Jenn Leyva’s really into “girly men.” Not just because they can appreciate her glitter nail polish, but because they’re not afraid to challenge traditional gender roles.
The current New York Times Room For Debate asks if modern men are manly enough. Lots of people seem to be up in arms about men using moisturizer. I know, the horror!
If you’re worried about being one of these “softer men,” fret not. I’m into you. As in, can I have your number, I’d love to grab coffee (and maybe something more) kind of into you. Well, no guarantees for you, gentle reader in particular, but I like softer, gentler men. As much as the manly-man image of Jax Teller from Sons of Anarchy gets me going, I’m more interested in a guy who wants to talk about his feelings over tea. I like men who like to bake and decorate a cake with fondant flowers. I like men who wear pastel colors and delicate little touches like polka dot socks. When I see a man crying I don’t think “mangina” so much as I think about being a shoulder for him to cry on and then, when things have been settled, pushing him up against a wall to make out with him.
My interest with softer men is not to be confused with an interest in “weak” men. Softer men are not weak. And I’m not interested in some dude who can’t get his life together enough to keep up with his commitments, or a dude who’s constantly in need of reassurance. A perfect example of this softer image of a man is found in the blog His Black Dress. It’s exactly what it sounds like. A man, Michael Spookshow, wears dresses. And I have a huge crush on the persona behind the blog. What can I say, I like dresses. I love that it’s not drag, but rather a man wearing a dress because dresses do the job just as well as pants or ties. He’s not afraid to transgress our rigid gender boundaries to wear the clothes he wants to wear.
If this sounds out-there and ridiculous, think of a woman wearing pants or a bow tie. We find it liberating and progressive for women to wear men’s wear, but the sight of a man in a dress is still taboo. Men who are not afraid of femininity are just as progressive, and might I add: hot.
Part of my attraction to softer men comes from my own interest and appreciation of femininity. I like men who appreciate femininity, including my femininity. Men who understand that makeup is not something I feel obligated to use because I find myself ugly without it, but rather as a powerful weapon to transform and transgress. How can a man who thinks femininity is stupid or useless appreciate my glitter nail polish and floral dresses? All the hand wringing about “girly men” is irritating because it’s based on the idea that being feminine and acting in more traditionally feminine ways, especially regarding beauty work, is somehow dangerous, wrong, and stupid. Come to think of it, those debates are insulting. Facials, nail polish, and makeup are not futile things left for the privileged lady who spends all day toiling at home waiting for her husband to come home. Beauty routines and other feminine acts are ways to connect with your body and take care of yourself. They may not work for everyone, but that doesn’t mean they aren’t important or useful.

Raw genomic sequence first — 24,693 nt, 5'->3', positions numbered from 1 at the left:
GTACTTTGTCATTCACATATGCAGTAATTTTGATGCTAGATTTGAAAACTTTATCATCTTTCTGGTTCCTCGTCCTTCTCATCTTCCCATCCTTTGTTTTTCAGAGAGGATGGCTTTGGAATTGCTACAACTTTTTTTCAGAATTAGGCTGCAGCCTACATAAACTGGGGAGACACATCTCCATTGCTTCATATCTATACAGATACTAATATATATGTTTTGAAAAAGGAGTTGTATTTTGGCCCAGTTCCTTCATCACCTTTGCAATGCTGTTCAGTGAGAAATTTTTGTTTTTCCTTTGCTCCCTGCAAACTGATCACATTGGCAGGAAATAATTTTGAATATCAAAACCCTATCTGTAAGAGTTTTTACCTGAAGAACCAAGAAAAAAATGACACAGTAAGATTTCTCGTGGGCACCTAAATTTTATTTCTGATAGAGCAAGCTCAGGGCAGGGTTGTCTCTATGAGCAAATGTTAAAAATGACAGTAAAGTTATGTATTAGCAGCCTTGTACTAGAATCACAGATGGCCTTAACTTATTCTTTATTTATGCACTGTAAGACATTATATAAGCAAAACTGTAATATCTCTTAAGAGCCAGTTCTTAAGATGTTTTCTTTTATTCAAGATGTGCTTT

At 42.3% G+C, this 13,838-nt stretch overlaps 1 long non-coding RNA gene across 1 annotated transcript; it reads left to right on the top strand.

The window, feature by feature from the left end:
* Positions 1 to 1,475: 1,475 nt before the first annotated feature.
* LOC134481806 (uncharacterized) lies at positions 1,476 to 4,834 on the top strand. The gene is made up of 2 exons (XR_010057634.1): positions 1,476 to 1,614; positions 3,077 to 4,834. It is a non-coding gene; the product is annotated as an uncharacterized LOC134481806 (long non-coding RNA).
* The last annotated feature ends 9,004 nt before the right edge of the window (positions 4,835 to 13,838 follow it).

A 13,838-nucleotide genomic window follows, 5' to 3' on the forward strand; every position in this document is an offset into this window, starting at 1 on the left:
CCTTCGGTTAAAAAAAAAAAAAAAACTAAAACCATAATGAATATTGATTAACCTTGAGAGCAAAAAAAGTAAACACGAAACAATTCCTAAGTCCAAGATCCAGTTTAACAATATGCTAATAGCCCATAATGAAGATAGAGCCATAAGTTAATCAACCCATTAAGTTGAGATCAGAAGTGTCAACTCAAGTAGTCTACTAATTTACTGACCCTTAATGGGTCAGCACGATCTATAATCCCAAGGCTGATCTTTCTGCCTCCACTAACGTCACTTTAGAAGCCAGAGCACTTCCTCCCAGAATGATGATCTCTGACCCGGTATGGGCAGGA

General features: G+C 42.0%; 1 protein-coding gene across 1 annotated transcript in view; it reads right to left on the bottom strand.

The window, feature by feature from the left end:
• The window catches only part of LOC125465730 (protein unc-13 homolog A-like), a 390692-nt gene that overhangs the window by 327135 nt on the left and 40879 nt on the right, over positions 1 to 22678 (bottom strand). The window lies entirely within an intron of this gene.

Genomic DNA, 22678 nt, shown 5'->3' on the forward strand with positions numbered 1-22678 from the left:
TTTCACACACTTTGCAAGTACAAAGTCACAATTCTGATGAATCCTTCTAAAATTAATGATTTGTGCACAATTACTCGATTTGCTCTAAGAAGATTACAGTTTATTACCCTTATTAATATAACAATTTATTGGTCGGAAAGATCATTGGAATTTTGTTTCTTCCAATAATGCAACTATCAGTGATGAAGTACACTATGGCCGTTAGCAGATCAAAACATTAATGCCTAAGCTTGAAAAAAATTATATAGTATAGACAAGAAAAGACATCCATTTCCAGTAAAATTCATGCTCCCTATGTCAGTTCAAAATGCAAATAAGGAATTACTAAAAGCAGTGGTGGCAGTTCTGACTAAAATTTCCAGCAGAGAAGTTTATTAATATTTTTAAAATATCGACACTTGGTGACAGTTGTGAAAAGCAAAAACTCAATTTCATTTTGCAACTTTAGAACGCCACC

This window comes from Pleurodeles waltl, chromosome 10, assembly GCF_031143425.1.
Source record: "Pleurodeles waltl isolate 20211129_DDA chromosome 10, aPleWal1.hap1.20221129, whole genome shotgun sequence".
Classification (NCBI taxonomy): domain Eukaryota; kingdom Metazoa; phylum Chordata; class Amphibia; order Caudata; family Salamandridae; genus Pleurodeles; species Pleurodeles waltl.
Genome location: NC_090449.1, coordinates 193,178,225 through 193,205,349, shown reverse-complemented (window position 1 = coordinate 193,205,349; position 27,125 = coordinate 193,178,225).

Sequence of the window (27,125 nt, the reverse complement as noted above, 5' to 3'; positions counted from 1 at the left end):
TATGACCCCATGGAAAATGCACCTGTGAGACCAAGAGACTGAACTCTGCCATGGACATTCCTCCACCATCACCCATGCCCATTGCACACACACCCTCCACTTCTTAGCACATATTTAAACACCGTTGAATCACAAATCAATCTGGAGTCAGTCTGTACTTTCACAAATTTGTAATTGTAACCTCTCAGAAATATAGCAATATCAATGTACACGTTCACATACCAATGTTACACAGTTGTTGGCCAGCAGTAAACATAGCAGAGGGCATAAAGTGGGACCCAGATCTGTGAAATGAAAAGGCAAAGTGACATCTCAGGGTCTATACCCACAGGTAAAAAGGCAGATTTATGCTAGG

The other part comes from the fact that softer men are still taboo. Girls can be tomboys, but when men transgress gender boundaries, they are ridiculed for being weak or gay. Last I checked, getting a facial doesn’t make one gay. But it can be considered queer. And this excites me. I’m interested in the complicated mess of gender that refuses to sit in designated “male” and “female” boxes. I mean, what constitutes a man anyway? I have no clue, so I let everyone in who wants in. I know most male constructs include a penis, but I don’t really care if it comes factory-installed or not. (And bonus points for letting me use it from time to time!) Butches are men if they want to be, and the most effeminate man is still a man so long as he says so. I’m not interested in “eliminating gender”; I’m interested in eliminating the rigid gender binary. I see gender at play in just about everything, and I am drawn to a mixture of femininity and masculinity. I know it takes a lot of time, energy, and care to craft that mixture in just the right way. I like the attention to detail and the thoughtfulness involved in that image and behavior. I like a person who plays with gender rules instead of following them.
Does embodying a gender beyond a binary sound like something you’re into? If so, let’s talk about our feelings over tea.
When Jenn Leyva was 16, her dad told her that he’d buy her a car if she lost weight. She cried, finished her calculus homework, and is now a New York-based fat activist and recent graduate of Columbia, where she studied biochemistry. She authors Fat and the Ivy, a fat blog about social justice, feminism, science, health, and fa(t)shion.